I took the above shot today on Cheng De (承德) Road in Taipei's historic Dadaocheng (大稻埕) District. I strolled the length of the street, from the Keelung River (基隆河) in the north down to Taipei Main Station, and this was the only place I saw that seemed to predate the 1960s. These days, Cheng De is lined with gaudy, glassy, grimy 1960 and 70-ish architecture.
If you take the stroll, you will of course come across Cheng Yuan (成淵) High School. Established in 1898, just three years after the Japanese colonial possession of Taiwan began, Cheng Yuan was once a rustic double-story, A-frame schoolhouse, much like you might have seen in the American Mid-west at the turn of the 20th century. I think the school was in fact funded by an American Christian group from thereabouts, but I'll have to follow up. Cheng Yuan was blown up on May 31st, 1945 by the US Army (the Air Force didn't exist in those days) on probably the single most devastating day of bombing Taiwan saw during the Second World War, and that is saying something as 75 percent of her infrastructure was wrecked in around a year's time. For those of you that are familiar with Taiwanese history, you'll recognize this date. Both the Presidential Building and Lungshan Temple (龍山寺) were also hit on May 31st, 1945.
As Cheng De used to be the eastern-most thoroughfare in Dadaocheng before, and after, the city was walled, it once was an energetic center of commerce and culture. In the 1860s, Formosa was internationally renowned for its tea. And Dadaocheng was her foremost packaging and shipping center. Hundreds of companies, many of them located on Cheng De, operated out of the neighborhood to serve this purpose. Times have changed. Technology and finance are now Taiwan's bread and butter. Most of its small, though still renowned tea industry, is based elsewhere. No shipping takes place from the wharf of Dadaocheng anymore, as it is now too silted up for ships to arrive anywhere in her vicinity.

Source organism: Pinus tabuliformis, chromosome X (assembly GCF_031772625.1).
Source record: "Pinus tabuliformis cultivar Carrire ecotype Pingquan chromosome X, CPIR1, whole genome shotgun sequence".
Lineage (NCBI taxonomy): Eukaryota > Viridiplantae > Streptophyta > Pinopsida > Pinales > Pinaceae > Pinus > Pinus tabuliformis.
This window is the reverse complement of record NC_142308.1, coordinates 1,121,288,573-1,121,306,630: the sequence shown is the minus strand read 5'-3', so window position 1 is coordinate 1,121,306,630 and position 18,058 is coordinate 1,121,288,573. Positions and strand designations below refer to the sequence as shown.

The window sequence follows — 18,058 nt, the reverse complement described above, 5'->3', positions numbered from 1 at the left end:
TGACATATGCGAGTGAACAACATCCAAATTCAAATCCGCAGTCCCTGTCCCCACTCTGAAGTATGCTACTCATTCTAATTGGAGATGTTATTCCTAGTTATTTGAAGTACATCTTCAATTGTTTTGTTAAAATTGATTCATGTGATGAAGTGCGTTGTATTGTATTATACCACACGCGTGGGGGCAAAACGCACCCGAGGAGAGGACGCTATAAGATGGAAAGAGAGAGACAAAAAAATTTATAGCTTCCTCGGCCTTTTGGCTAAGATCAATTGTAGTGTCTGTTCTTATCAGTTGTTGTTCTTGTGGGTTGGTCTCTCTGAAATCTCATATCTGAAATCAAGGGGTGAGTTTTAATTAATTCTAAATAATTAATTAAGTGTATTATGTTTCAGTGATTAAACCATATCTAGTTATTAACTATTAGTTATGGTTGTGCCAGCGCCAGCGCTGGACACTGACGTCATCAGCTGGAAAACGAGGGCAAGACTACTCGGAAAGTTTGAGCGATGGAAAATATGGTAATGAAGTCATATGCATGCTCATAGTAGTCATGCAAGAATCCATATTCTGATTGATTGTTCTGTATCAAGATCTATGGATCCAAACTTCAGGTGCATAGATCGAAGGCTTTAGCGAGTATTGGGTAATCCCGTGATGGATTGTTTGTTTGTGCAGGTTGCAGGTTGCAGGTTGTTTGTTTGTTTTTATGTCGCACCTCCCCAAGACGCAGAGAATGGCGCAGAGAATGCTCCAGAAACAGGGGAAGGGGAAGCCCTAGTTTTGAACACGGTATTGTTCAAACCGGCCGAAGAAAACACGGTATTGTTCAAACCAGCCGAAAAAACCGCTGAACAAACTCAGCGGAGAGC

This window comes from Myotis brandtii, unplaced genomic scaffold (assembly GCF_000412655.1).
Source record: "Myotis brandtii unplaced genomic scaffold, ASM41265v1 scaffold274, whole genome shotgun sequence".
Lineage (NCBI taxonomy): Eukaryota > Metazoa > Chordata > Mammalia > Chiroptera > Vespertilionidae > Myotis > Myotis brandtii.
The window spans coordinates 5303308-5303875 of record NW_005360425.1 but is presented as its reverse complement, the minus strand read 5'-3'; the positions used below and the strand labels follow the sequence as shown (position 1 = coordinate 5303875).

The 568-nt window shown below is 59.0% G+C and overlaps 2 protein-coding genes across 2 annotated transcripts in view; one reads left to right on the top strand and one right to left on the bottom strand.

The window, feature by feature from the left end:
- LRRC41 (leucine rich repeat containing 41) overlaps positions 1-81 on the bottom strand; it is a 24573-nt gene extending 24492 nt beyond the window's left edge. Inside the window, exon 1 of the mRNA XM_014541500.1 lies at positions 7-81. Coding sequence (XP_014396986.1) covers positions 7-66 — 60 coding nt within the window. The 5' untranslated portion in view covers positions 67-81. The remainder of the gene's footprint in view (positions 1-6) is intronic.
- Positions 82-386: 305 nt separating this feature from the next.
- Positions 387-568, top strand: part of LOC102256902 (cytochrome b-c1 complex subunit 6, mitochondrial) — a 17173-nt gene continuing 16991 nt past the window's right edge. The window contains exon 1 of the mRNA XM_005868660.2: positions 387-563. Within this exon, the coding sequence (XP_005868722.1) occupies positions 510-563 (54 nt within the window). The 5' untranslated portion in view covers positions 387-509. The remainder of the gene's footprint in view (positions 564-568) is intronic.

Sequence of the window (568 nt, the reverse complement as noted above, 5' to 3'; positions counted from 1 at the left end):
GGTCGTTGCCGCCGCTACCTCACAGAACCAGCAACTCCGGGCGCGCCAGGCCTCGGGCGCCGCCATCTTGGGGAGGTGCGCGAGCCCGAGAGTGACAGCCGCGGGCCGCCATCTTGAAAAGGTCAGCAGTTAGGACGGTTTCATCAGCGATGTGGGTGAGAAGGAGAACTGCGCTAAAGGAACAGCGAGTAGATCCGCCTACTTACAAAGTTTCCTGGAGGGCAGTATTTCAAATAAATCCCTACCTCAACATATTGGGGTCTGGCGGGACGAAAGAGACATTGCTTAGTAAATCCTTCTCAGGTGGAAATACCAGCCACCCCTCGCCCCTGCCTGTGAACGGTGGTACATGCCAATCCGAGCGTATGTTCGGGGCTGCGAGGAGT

This is the mailbox of the place mentioned above, which I am guessing is the oldest remains of a store or business along Cheng De Road. Notice how the mailbox is taped up.
When I dipped into an alley running off Cheng De (承德), near Ming Chuan (民權) MRT Station, I found lots of quaint buildings. In this structure, a tree had taken root in the roof.
An old building in an alley off Cheng De.